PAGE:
Professor Commentary: Urban living could hold key to greener tomorrow

For many Americans, urban sustainability brings to mind images of solar panels, recycling bins and smart cars. Perhaps buying “green” products at the grocery store and biking to work once in a while enter the picture as well. There is much more to it than this, however. Urban sustainability means more than simply living our lives in a somewhat more environmentally benign way. It is about challenging assumptions and seeing the world — and our place in it — in a different light.

For centuries, cities have been viewed as the antithesis of nature. How could such places, so dirty and overcrowded, possibly contribute to a more sustainable future? Don’t cities consume enormous amounts of energy, food and water, much of which has to be imported from elsewhere? Don’t cities also generate enormous quantities of waste and pollution? The answer to both of these questions is “yes.” Indeed, the ecological footprint of a city is enormous. Ironically, it is just this relationship — lots of people squeezed into small spaces on the earth’s surface — that make cities more efficient and, in theory at least, more sustainable.

So what is it that makes city living more sustainable than life in the suburbs or in rural areas? A closer look at New York City explains why this is the case. First, packing a lot of people into small spaces has forced New Yorkers to build up instead of out. Building tall buildings not only permits the city to add floor space using the same amount of ground area, it induces residents to be more energy efficient. For example, stacking apartments saves energy in the winter because excess heat from one unit warms surrounding units.

Second, urban dwellers consume less electricity than suburbanites — about 27 percent less.

Third, high housing prices cause most people in New York to occupy small living spaces. Living smaller means people accumulate fewer material goods. Finally, New Yorkers drive less and so they consume less fossil fuel and generate less air pollution. In fact, 82 percent of employed residents in Manhattan walk, bike or take public transit to work. All that walking and biking does more than save energy; The average New Yorker weighs less than the average American and has a higher life expectancy.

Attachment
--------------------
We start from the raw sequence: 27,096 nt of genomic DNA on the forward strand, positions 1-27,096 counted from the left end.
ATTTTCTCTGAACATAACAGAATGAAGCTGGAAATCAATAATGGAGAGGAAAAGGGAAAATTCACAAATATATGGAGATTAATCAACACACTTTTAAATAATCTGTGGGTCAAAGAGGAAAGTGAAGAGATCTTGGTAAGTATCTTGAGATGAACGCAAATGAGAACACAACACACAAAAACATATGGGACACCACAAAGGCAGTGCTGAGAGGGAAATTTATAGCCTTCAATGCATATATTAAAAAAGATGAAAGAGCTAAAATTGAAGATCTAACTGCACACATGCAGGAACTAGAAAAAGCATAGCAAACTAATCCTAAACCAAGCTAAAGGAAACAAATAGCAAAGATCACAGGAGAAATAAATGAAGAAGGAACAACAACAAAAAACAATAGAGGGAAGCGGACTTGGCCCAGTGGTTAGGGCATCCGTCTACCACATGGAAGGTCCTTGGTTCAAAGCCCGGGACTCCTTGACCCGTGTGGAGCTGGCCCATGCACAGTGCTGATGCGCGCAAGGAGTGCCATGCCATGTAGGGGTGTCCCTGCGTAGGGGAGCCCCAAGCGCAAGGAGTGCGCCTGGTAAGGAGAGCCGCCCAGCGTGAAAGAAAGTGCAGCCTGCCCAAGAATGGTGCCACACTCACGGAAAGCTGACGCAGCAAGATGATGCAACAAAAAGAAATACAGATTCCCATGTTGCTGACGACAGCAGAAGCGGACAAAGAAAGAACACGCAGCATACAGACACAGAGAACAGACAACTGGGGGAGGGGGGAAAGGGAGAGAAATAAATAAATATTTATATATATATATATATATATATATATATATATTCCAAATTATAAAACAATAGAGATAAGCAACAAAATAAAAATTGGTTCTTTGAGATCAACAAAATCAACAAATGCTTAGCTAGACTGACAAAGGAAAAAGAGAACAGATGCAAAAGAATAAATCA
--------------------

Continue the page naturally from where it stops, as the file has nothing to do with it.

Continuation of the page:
That city living may hold the key to sustainability should come as welcome news. According to the 2010 census, 83.7 percent of Americans live in one of the country’s 366 metropolitan areas. Now here’s the bad news: When it comes to population density, New York City is the exception rather than the rule. In cities such as Nashville, St. Louis, Las Vegas, Phoenix, and dozens more, urban form was not constrained by physical geography. Moreover, it was influenced by the car, which has dominated transportation since the 1950s. Thanks in part to federal highway subsidies and housing policies, cities throughout the U.S. spread outward instead of upward. As more and more people swapped apartments in the city for detached houses in the suburbs our metropolitan areas “sprawled.” From a sustainability perspective, this has been a disaster. Urban sprawl has reduced population densities, eroded municipal tax bases and discouraged investment in urban infrastructure, including public transportation. Low-density suburban development has also dispersed employment, causing more people to commute by car, increasing fuel consumption, compounding congestion problems and adding to the air pollution load.

While numerous strategies have been employed to control sprawl — urban growth boundaries, greenbelts, smart growth, and so on — the problem has only worsened in recent years. According to James Gustave Speth, since 1970 average house size in the U.S. has increased 50 percent. Meanwhile, per capita electricity consumption has shot up 70 percent. Worse, 80 percent of new construction since 1994 has been “exurban,” occurring at the farthest reaches of the urban-rural interface. If we are serious about sustainability, we need to promote policies that discourage sprawl and encourage compact living. Greater density translates into more tax dollars, less driving and cleaner air.

“If the future is going to be greener, then it must be more urban,” writes Edward Glaeser, professor of economics at Harvard University. “For the sake of humanity and our planet, cities are – and must be – the wave of the future.”

Professor Geoffrey Buckley is an associate professor in the Department of Geography. His areas of expertise include historical environmental geography; resource conservation and management; and land use in North America and Appalachia.


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